Dominican Sisters Hear about the Election of Pope Francis

While rehearsing for a new album (which will be coming out this summer) the Dominican Sisters hear that there is white smoke …

YouTube Preview Image

Come Kneel Before Him Now

This is a Eucharistic flash mob. I wonder what the response to this would be in one of our malls; or on the Mall in Washington DC, or any number of public places.

Here in Oklahoma, we have so few Catholics, it might just lead to confused stares and dome scratching from all the Southern Baptists. :-)

 

YouTube Preview Image

Pope Francis and Spring Cleaning at the Vatican

I don’t usually write about internal Church government. The reasons are simple: I don’t know anything about it, and I don’t really care.

I am a pew-sitting Catholic who mostly takes from the Church rather than gives to it. I take the graces of the sacraments, the support and advice of very good pastors, and teachings which form a moral spine for my life.

All these squabbles about the Vatican Bank and the boys in the Vatican running amok don’t affect my mostly-taking relationship with the Church. However, I’ve been around government of another sort (and I think governments all have some of the same challenges) to have a silent opinion about what has happened inside the Vatican to fuel the situation that led to the recent problems.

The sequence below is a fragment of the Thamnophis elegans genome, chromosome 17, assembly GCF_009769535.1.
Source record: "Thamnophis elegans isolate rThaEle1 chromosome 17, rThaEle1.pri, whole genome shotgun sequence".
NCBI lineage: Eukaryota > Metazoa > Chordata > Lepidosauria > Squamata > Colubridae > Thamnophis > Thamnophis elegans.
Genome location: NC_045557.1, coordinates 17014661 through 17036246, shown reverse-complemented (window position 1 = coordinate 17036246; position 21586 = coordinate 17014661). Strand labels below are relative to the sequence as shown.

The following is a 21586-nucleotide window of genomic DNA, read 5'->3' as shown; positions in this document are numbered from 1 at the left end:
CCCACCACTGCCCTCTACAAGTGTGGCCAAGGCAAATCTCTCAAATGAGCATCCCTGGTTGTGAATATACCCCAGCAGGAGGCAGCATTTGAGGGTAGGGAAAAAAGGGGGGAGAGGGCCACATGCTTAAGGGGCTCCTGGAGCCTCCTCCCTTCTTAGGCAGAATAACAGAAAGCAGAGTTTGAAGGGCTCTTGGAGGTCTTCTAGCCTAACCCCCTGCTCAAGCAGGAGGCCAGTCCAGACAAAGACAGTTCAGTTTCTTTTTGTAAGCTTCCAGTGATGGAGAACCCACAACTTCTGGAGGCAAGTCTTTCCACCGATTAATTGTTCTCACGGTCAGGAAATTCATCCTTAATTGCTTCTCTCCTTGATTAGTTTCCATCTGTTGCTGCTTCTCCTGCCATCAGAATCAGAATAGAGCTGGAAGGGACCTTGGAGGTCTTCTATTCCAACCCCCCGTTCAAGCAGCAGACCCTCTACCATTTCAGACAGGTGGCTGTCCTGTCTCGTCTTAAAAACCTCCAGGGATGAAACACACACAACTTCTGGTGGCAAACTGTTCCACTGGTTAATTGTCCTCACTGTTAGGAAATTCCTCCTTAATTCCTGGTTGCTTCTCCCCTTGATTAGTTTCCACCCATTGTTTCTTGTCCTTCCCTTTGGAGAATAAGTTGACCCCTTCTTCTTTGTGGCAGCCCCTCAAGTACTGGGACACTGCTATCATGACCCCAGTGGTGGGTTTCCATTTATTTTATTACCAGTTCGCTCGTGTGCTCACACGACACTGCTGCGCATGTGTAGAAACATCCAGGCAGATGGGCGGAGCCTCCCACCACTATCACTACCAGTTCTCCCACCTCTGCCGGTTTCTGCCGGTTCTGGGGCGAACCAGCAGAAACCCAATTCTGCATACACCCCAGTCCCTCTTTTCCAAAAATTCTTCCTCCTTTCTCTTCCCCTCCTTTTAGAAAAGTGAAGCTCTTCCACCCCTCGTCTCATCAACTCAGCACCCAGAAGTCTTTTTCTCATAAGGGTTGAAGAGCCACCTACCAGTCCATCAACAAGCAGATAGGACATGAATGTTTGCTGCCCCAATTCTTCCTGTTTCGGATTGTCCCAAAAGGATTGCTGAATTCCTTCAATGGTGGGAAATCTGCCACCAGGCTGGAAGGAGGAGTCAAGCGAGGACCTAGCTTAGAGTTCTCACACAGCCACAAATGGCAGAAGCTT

I won’t say more than that because, as I said in paragraph one, I don’t know.

However, if what I think is true, then Pope Francis is doing exactly what needs to be done to set things right. Deacon Greg, as always, has the story. What it boils down to is that the Holy Father is getting ready to clean the Vatican house. He has appointed a new committee to help him run things. Only one current Vatican official is on it.

That doesn’t mean that everyone he’s giving the old heave-ho was a bad actor. But it certainly is the only real way to clear out the entrenched and what appears to be, ingrown, situation that created the previous bad acting.